AI Inspired Storytelling

By Raymond Smith

Befriend Your Weaknesses

One of the things you learn very quickly about yourself (if this is your first ‘adult’ job) is that you’re not great at everything. This isn’t limited to the field of advertising, of course, but it’s the one we’re focused on today. And it might include things which are more specific to the ‘creative’ trades. It also might be something that’s more noticeable in our business because we’re called upon to possess so many different talents on any given day.

 Here’s what I mean; say you’re a great copywriter. That’s a rare and valuable skill. But along with writing comes the need to be a great presenter. They need to speak in front of groups small and large, selling their great work. So, a writer who is, by temperament, a quiet introvert, suddenly has to change gears and be a gregarious extrovert. For a lot of people, this is difficult. “It’s part of the job” they tell you, but that doesn’t make it any easier or more natural to do.

Account people are relied upon to be hyper-organized and detailed. It’s a valuable combination of skills. Every now and then, though, they get called upon to write great strategic briefs. But what if your organizational / executional mind isn’t all that strategic?

Art directors are all over the map; some are highly buttoned-down and detail-oriented. Others arrive at work unintentionally wearing mismatched shoes and carrying an empty laptop bag. The point is that everyone is different, with wildly varying strengths and weaknesses.

My advice here? It’s two-fold; the first, accept your shortcomings. Recognize them, understand them and make peace with them. You’re never going to be great at everything, so don’t make yourself miserable trying.

The second; learn to work with, or work around, your shortcomings. So, if you know you’re not detail-oriented, find systems that help you compensate. When you get direction or feedback, maybe ask for it to be delivered in writing. Or make checklists to ensure you don’t miss important things.

Do you get flustered in presentations? Train yourself to make notes or detailed scripts so you can cover all your important points. Rehearse with a friend or partner if that helps. Arrive early so you can get the lay of the room.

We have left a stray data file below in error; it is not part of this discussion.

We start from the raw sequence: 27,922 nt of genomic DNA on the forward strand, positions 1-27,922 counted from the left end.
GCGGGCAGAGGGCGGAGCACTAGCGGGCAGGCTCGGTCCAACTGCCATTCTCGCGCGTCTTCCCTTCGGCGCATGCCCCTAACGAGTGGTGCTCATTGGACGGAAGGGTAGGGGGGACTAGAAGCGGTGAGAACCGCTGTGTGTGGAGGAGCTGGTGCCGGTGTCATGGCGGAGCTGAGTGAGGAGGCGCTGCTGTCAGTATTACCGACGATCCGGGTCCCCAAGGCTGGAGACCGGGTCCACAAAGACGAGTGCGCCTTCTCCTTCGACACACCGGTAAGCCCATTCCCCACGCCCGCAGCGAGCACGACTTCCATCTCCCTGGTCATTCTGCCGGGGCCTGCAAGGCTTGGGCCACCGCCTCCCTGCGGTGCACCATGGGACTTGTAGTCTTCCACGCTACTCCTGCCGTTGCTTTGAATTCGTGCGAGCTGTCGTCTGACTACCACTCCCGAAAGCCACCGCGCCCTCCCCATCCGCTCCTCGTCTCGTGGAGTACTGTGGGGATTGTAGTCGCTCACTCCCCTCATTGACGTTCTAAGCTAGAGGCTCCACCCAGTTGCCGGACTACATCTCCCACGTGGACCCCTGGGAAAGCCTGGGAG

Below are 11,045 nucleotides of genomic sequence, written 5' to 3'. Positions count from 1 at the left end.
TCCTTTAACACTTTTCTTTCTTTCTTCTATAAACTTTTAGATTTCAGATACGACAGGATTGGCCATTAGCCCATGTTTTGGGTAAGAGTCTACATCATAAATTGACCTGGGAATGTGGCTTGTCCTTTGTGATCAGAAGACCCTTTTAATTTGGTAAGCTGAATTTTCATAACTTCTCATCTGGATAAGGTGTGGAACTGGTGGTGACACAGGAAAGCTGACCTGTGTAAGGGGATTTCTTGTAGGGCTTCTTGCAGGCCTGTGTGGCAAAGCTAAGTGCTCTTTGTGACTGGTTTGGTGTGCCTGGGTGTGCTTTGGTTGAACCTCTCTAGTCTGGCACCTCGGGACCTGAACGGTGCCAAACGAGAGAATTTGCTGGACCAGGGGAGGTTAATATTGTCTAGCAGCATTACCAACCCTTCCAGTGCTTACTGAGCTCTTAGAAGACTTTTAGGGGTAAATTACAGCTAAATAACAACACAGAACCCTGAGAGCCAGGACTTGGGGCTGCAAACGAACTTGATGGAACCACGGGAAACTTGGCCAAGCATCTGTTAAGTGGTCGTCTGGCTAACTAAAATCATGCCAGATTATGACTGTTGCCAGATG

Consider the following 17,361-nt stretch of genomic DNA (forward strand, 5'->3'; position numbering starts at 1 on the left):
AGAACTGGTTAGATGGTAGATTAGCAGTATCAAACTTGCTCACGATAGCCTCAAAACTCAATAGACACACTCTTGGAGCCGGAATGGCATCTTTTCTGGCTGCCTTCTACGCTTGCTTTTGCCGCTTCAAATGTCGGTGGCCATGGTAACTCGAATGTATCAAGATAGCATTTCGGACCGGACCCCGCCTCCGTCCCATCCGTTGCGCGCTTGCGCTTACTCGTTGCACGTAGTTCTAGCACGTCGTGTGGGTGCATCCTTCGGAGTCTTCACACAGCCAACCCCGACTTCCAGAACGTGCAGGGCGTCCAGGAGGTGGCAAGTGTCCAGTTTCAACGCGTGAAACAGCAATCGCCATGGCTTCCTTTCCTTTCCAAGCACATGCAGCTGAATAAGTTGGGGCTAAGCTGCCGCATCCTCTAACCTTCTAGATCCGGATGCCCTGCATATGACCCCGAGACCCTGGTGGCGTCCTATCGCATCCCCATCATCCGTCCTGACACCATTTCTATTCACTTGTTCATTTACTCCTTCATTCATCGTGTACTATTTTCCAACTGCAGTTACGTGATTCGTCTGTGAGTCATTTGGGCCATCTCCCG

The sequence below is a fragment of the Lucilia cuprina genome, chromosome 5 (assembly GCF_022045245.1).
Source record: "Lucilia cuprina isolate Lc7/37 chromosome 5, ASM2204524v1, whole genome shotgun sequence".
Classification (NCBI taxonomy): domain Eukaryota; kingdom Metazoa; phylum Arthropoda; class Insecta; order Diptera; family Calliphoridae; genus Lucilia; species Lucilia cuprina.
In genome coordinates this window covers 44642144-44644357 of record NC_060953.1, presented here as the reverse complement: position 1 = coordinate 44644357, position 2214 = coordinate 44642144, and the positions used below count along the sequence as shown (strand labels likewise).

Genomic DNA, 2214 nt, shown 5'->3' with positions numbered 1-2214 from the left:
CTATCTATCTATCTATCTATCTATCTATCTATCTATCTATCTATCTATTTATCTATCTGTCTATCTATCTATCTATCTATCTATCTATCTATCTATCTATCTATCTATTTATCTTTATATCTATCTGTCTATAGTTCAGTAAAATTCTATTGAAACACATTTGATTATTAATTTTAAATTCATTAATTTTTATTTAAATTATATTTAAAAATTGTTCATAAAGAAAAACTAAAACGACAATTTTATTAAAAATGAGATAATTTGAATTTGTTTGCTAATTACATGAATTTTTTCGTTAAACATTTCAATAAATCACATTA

Are you uncomfortable delivering feedback verbally? If not, ask if you can provide it by email with a follow-up call to clarify any points. It might not work for everyone every time, but if it works for you it’s probably going to help you do a better job.

Me? All kinds of shortcomings. I get nervous right before presentations. I compensate by visiting the washroom five times before big meetings. I always arrive early so I can get the lay of the room, and I calm down by breathing. And the minute I start speaking, I’m fine. What else…oh…procrastination. I’m bad, so I’ve trained myself to do small tasks as soon as they’re assigned to me. If someone needs 5 subject lines written, I’ll do them right away and deliver them in a half hour, otherwise I’ll put them off for a week.

I also know I’m a visual learner, so if you give me feedback or direction verbally, I’ll forget roughly 50% of it. But if you deliver it in writing, I’ll address 100% of it. That’s not a big insight, but just an awareness of how I work best and how others can work with me. And what I’ve learned is that people are more than happy to accommodate your specific ways of working if it means you’ll do your best work on their behalf.

It all begins with recognizing that you’re not perfect, you’re not going to become perfect, and there are lots of ways to make you better through simple techniques and accommodations. The first step is to be as self-aware as possible and humble enough to recognize your own shortcomings.